declaration dated from Péronne, in the name of the Cardinal of Bourbon. Beginning with complaints of the favour shown to the Huguenots, this document went on to recite the various grievances under which the country was suffering-sale of offices, excessive taxation, undue preference of favourites, and so forth-and to demand reforms. It concluded with an appeal to all persons for aid, calling on the towns to refuse to admit garrisons, and ending with a promise to abstain from hostilities save against "such as shall oppose us by force of arms.1" Active measures followed immediately. Guise had already secured Châlons-sur-Marne, whither he presently brought the Cardinal ; this place, commanding the routes by which German levies would naturally enter France, became practically the headquarters of the League till Paris fell into its hands. Attempts on Bordeaux and Marseilles failed ; but Verdun, Dijon, Lyons, Bourges, Orleans, Angers formed a line of strongholds behind which the Huguenots were helpless ; while even in the west and south, where their strength lay, they were of course in a minority. No time was lost by the League in getting to work. So early as April an English messenger reported that in the neighbourhood of Boulogne the Duke of Guise's horsemen had laid wait for and slain a minister and others on their way to the prêche. In Paris emissaries of the League were busy among the lawyers and the municipal officials ; the University of the Sorbonne was on their side, as well as most of the clergy of the city. The King found it necessary to give orders for the closer guarding of the gates, and to forbid the promiscuous sale of arms ; about this time, too, he engaged his famous bodyguard of forty-five gentlemen, mostly from Gascony. Henry's courage was, however, nearly exhausted, nor could Elizabeth's exhortations and warnings delay much longer his surrender. At the end of March the Queen-Mother undertook a journey into Champagne to see what terms could be arranged with the Guises ; and from then till late in June Miron, the King's physician, went to and fro between Épernay and Paris. So completely did the Leaguers feel themselves masters of the situation, that, even while negotiations were proceeding, Mayenne was sent to meet and stop, if necessary by force of arms, the Swiss levies expected by the King. An attempt to detach the Cardinal of Bourbon from the Guises precipitated matters ; Catharine after many grumbles at the inconstancy and irresolution of " ces messieurs,'"'' was finally intimidated by the manifest strength of the party ; and on July 7 a treaty was concluded at Nemours, and signed a few days later at Saint-Maur by the King and the heads of the League. It embodied a complete capitulation on Henry's part to all their demands, and bound him to abandon entirely the principle of toleration. The entire north-eastern half of France was placed in the power of the House of Guise, and large subsidies were promised to meet their expenses. It was currently said that, when the news of the treaty reached the King of Navarre, one-half of his moustache turned white.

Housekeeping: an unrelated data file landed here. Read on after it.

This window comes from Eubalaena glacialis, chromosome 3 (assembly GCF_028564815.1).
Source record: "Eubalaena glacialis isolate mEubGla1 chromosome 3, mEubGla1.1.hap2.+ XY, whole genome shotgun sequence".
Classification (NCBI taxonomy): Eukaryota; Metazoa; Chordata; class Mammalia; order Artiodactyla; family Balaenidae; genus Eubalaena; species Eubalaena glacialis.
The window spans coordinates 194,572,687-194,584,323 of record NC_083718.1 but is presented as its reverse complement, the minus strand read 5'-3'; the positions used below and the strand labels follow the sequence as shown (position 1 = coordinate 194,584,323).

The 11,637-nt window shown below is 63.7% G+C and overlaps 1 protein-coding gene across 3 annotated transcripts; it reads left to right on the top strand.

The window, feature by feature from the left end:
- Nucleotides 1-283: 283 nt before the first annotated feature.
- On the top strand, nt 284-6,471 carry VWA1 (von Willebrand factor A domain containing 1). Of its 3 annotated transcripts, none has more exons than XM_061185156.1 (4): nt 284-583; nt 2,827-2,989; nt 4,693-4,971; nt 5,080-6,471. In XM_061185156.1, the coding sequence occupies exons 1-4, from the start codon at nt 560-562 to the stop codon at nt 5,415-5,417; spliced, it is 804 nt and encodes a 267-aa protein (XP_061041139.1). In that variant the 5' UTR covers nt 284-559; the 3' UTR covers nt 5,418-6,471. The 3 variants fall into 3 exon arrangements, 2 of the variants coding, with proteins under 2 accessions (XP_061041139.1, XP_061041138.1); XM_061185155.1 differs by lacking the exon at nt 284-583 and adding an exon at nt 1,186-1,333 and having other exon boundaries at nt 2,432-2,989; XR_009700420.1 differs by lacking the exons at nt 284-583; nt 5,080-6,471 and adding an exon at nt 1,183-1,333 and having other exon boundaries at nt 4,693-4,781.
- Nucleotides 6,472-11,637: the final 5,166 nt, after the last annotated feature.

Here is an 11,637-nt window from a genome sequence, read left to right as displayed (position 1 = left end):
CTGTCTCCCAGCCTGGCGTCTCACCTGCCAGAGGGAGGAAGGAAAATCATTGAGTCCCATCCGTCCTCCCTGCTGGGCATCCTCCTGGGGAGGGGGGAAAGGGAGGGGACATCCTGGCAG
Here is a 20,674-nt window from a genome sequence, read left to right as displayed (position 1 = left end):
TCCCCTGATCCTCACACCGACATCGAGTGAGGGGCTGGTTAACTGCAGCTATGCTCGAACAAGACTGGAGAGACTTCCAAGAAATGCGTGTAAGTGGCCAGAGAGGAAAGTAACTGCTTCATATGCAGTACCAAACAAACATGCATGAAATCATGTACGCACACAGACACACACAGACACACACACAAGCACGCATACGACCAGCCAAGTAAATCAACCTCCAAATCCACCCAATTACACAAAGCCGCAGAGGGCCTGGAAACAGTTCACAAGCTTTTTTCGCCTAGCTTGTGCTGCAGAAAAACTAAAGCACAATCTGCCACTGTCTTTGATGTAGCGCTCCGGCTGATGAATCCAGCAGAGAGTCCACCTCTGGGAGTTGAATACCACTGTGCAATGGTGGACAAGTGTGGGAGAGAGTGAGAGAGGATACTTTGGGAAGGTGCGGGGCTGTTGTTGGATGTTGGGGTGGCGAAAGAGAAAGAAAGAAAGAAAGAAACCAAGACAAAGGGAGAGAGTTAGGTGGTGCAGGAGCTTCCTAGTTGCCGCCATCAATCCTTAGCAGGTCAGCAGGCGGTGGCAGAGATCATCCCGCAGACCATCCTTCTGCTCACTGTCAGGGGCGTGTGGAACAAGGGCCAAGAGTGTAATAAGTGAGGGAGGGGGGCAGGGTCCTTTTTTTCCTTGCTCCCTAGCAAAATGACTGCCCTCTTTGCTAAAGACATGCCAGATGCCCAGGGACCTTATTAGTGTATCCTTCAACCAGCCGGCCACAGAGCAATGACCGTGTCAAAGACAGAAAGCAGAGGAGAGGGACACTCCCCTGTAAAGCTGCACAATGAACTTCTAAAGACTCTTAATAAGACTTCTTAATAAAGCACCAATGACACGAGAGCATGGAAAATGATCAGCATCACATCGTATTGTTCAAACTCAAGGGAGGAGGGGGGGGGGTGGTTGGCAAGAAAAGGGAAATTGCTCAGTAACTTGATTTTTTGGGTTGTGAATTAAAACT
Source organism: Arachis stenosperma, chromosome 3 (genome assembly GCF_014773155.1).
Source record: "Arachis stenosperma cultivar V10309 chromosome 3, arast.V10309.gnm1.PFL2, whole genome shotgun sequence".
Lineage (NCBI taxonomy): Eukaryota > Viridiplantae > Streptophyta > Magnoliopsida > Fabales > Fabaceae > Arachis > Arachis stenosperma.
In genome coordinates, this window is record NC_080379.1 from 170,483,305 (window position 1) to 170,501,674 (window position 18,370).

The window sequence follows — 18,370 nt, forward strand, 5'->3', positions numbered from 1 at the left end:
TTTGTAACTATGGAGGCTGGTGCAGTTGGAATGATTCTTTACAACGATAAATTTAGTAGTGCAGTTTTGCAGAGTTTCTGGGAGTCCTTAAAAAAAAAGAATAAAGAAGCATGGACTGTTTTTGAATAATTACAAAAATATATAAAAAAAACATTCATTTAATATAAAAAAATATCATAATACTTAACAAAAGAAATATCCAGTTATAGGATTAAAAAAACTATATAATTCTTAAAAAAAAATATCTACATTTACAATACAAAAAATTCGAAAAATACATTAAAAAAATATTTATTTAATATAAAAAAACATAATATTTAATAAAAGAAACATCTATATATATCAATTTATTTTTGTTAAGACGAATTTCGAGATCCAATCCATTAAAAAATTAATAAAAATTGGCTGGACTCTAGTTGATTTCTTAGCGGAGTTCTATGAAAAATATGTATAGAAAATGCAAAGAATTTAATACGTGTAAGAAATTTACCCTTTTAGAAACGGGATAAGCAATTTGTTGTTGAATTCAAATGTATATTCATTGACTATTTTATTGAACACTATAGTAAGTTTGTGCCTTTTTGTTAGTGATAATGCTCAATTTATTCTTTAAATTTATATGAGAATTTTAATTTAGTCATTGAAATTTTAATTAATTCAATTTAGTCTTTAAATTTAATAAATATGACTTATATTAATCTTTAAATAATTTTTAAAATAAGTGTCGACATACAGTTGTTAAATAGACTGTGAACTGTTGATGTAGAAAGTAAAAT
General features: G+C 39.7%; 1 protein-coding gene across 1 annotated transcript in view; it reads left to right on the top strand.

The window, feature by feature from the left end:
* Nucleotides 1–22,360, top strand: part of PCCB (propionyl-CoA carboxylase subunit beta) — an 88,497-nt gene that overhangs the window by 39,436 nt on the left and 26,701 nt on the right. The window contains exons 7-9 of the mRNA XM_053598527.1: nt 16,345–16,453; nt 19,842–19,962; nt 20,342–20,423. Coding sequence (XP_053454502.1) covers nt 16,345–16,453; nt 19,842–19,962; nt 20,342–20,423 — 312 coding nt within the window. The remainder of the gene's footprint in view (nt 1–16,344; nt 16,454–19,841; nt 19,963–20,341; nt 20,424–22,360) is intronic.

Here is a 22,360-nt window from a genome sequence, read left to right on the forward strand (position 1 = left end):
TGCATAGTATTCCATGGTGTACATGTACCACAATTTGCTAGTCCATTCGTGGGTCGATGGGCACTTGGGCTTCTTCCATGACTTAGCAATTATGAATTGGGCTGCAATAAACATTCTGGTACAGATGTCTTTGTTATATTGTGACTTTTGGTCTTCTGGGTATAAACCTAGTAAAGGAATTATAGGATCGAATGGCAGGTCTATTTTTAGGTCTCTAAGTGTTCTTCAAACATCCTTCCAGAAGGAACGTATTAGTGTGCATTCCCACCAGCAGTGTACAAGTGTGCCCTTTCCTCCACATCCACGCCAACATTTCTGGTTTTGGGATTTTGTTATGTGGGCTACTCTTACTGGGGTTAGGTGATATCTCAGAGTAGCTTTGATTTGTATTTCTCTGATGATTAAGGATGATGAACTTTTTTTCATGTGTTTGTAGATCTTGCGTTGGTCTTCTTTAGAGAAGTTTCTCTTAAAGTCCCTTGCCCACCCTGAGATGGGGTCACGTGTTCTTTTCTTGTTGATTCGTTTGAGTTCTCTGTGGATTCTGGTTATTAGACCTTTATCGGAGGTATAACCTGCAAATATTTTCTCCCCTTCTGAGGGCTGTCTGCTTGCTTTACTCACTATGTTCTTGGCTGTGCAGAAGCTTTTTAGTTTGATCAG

On July 19 effect was given to the Treaty of Nemours by an edict, revoking all that had preceded, and reducing the Protestants to the position of a proscribed and outlawed sect. The King did not disguise the fact that he had yielded only to superior force. His hatred of the Guises was only stimulated by his enforced surrender. To the Cardinal of Bourbon he said, " I signed the former edicts against my conscience, but with a good will ; this one is in conformity with my conscience, but against my will." He left the palace of the Parlement with a gloomy countenance, returning no man's salutation.

Even the most experienced of the King's councillors now inclined to war ; but first one more appeal was made to Navarre. Three days after the publication of the edict, Bishop Lenoncourt and Secretary Brulart went on this rather hopeless errand. The King's idea, however, was to gain time by any means, in the hope that either the resources of the League might be exhausted, or that their high-handed proceedings might show the real value of their affectation of concern for the people's welfare. Navarre himself had recently issued a skilfully worded remonstrance, contrasting the conduct of the House of Bourbon with that of the half-foreign Lorrainers, reasserting his loyalty and his willingness to be instructed in religion, and ending characteristically enough with a personal challenge to Guise. On receiving news of the edict he issued a further protest, putting his case with irresistible force.